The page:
I haven’t seen any of the previous Mad Max films, but none the less I will be seeing Fury Road opening weekend (May 15, 2015). What do you think of the trailer? Do you like the career choices Tom is making? And are you even a Tom Hardy fan? (The only possible answer is “Yes!”)

Marvelous Mondays: X-Men First Class (2011) by The Girl That Loved to Review

I recently reviewed one of my favorite comic book movies, X-Men: First Class, over on Life of This City Girl. Go check it out if you haven’t already!

Life of this city girl

Today’s Marvel installment is by Sherise, who has an absolutely fantastic blog over at The Girl That Loved to Review. If you are not already following Sherise, you are missing out on some excellent blogging and I suggest you rectify this matter verrrry quickly :). Thanks for taking part, Sherise!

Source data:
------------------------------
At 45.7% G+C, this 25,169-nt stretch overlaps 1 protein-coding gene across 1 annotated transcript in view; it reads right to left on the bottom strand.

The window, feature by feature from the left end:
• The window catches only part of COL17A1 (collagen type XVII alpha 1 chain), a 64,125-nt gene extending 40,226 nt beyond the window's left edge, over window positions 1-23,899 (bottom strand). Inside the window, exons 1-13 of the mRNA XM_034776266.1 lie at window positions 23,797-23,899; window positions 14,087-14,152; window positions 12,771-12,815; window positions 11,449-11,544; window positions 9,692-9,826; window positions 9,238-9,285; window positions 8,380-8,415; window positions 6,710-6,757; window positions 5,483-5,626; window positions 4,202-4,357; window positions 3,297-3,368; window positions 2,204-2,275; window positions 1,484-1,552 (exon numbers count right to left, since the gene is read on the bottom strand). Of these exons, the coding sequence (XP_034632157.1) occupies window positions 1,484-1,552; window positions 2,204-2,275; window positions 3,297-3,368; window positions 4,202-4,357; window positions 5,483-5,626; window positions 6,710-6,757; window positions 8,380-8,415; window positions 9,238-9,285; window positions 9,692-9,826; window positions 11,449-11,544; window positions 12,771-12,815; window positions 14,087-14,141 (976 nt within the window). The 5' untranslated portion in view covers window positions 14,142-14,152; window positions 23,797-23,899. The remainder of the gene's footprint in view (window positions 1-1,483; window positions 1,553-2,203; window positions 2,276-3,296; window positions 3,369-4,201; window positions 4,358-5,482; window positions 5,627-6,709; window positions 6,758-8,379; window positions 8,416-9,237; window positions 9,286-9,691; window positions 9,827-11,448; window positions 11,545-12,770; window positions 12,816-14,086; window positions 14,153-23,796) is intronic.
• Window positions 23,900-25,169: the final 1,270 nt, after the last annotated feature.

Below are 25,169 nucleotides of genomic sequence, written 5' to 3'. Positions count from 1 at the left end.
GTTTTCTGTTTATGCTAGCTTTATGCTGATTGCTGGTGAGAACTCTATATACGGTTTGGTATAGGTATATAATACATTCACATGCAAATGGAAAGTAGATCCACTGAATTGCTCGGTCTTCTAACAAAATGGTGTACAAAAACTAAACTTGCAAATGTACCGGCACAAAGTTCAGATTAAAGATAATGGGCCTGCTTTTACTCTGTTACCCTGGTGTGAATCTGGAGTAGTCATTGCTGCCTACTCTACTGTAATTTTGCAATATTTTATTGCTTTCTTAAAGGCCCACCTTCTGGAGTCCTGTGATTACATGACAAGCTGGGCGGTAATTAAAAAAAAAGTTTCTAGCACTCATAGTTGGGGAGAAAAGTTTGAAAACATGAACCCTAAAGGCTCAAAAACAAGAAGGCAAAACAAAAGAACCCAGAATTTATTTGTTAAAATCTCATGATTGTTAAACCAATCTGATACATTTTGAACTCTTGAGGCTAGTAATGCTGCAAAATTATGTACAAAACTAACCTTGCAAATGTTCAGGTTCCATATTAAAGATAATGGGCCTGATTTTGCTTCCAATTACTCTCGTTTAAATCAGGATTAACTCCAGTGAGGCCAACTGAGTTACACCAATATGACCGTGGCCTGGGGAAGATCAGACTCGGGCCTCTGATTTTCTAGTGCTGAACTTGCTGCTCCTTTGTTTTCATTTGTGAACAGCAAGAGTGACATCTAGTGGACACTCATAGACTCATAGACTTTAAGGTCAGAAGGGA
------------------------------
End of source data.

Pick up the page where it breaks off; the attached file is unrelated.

x men

This may be incredibly unbelievable to some of you, but I have never seen any of the movies in the X-Men trilogy. Never. The only one I had seen before First Class was X-Men Origins: Wolverine. It’s very weird when I think about it because I loved the animated X-Men cartoon show as a kid. So basically when I saw X-Men: First Class I was viewing it with fresh eyes. I knew generally about the most famous X-Men characters, but that was about it.

What drew me to the theater to see First Class it’s opening weekend, despite…

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A Single Man (2009)


A Single Man is a film that came out in 2009 and was largely overlooked (wrongly, in my opinion) other than the Oscar nomination Colin Firth received for his portrayal of the film’s protagonist, George. The film takes place in 1962 on what may presumably be the last day of George’s life. Eight months prior George’s lover of 16 years, Jim, died in a car accident. The grief and depression George has faced in the aftermath of this event have become too much for him to bear, so he sets out that day planning on killing himself in the evening.